Mary Cummins, Appraiser Rules of Etiquette

As a real estate appraiser I absolutely agree with these rules of etiquette. I can’t tell you how shocking it is when I used to get my home appraised and the appraiser showed up in shorts, flip flops and a t-shirt. Yes, we live in Southern California but that is no reason to look unprofessional. If I must check the crawl space or roof, I will bring a coverall. All appraisers should follow these rules of etiquette. 
The Appraisal Rules of Etiquette
by Kevin Hopkins
In this day and age, it seems like a lot of things have fallen by the wayside and good manners should not be one of them.  When you do an appraisal, you are representing yourself and the people who have hired you. A certain degree of professionalism should always be the standard and not the exception.  With that being said, what are the expectations in this day and age? Here is a list, by no means exclusive, of rules to live by.
  • Be on time. Not half an hour early, nor half an hour late. If you show up too early, homeowners might not be prepared for your arrival and if you show up late you keep them waiting. Time is money and you shouldn’t waste anyone else’s time.
  • Cell phones should be used sparingly, if at all in a customer’s home. Sometimes it cannot be helped, but personal calls that seem to ramble on do not endear you to anyone. If you must answer or use the phone, do so as briefly as possible.
  • Don’t ask to use the homeowner’s bathroom. Yes, if you ask, they will point you down the hall. But you are a stranger and should not impose except in the direst of circumstances.
  • Don’t ask for anything to eat or drink. Again, take care of these needs before or after your arrival. If they offer you a drink, you can accept their hospitality but don’t sit down to dinner with them.
  • Keep your vehicle presentable- inside and out. For years, UPS drivers would wash their vehicles daily to maintain a professional image and often, that is what a homeowner would see both first and last.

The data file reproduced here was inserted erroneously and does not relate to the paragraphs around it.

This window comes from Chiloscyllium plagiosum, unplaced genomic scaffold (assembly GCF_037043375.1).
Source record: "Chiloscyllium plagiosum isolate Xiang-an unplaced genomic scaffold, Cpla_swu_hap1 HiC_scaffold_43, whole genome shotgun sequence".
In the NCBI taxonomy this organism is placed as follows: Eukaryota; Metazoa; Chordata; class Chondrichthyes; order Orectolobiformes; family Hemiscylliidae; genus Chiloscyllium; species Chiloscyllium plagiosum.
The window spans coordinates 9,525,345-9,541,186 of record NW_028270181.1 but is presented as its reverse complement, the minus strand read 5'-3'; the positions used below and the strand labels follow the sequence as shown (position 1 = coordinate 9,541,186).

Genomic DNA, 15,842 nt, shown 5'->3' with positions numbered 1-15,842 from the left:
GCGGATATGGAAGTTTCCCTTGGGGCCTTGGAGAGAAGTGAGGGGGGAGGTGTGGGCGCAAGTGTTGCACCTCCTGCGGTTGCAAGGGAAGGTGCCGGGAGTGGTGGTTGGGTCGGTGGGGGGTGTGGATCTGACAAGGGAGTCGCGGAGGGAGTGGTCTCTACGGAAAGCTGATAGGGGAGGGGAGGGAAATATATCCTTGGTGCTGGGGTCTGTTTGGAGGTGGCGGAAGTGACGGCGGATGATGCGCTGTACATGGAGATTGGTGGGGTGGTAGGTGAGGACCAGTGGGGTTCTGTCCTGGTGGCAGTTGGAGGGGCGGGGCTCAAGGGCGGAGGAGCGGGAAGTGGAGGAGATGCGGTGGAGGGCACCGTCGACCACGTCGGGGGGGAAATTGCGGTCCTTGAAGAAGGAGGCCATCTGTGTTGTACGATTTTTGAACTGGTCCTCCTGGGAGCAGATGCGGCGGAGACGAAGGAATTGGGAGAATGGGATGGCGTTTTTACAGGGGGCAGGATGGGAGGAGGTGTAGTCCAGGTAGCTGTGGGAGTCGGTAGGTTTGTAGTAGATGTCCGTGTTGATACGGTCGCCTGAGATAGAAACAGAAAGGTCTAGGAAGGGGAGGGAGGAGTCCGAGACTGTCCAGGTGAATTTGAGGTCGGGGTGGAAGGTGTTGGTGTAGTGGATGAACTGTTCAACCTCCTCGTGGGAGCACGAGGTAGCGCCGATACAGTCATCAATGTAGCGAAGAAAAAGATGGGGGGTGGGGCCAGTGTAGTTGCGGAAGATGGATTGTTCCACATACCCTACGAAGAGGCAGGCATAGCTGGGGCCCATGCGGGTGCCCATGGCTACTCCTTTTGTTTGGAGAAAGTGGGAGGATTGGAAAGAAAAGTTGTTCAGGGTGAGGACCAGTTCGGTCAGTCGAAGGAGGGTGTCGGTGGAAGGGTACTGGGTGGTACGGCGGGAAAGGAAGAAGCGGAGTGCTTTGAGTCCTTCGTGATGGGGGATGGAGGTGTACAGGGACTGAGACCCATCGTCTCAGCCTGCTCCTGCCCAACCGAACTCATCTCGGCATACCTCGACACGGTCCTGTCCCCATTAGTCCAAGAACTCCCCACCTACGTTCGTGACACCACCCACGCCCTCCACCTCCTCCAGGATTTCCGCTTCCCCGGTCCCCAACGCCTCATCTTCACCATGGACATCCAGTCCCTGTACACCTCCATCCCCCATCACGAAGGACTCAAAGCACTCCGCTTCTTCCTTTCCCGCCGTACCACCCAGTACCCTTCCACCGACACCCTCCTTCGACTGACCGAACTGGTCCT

• Maintain your personal hygiene as well. Some of you will laugh, but others will argue. Bathe daily, wash your hands frequently with soap and water, clean and trim your nails, shave all necessary areas, floss and brush regularly and get your hair cut at least once a month.
  • Personal attire should be business casual or better. Polish your shoes and brush off any lint. Depending on circumstances, you could get dirty. I would recommend a change of clothes and/or a pair of coveralls.
  • Laptops belong on your…lap. The homeowner does not know where your computer has been. Don’t set your Ipad on their table or countertop and send a germaphobe into orbit.
  • Be prepared to take your shoes off inside. This still unsettles me a bit, but some homeowners will cringe if you do not take off your shoes inside. I know a person who refused to do so and wound up discoloring a $10,000 Oriental rug. Some homeowner’s will provide you booties to wear inside, but you might be advised to bring your disposable ones and make sure there are no holes in your socks- just in case.

Mary Cummins of Animal Advocates is a wildlife rehabilitator licensed by the California Department of Fish and Game. Mary Cummins is also a licensed real estate appraiser in Los Angeles, California.

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About Mary Cummins Animal Advocates Real Estate Appraiser

Mary Cummins is President of Animal Advocates. She is licensed with the California Department of Fish & Game, USDA and the City of Los Angeles to rescue and rehabilitate wildlife. Cummins speaks to local community groups and students about respecting wildlife and humane wildlife control. She is also a Humane Nuisance Wildlife Control Operator. She has written manuals on small mammal rehabilitation besides numerous articles. She was born and raised in Southern California. She attended Beverly Hills Good Shepherd Catholic School and Beverly Hills High School. Besides being a member of Junior Mensa and on the Dean's list, she was a top ten national swimmer and competed on the men's water polo team. She began college at the age of 15 attending the University of Southern California on scholarship, majoring in Psychology/Sociology. After college Cummins became a licensed real estate agent specializing in income property in Los Angeles. She obtained her real estate appraisal license, real estate brokerage license and currently does real estate consulting, expert witness testimony and review appraisals at Cummins Real Estate Services.
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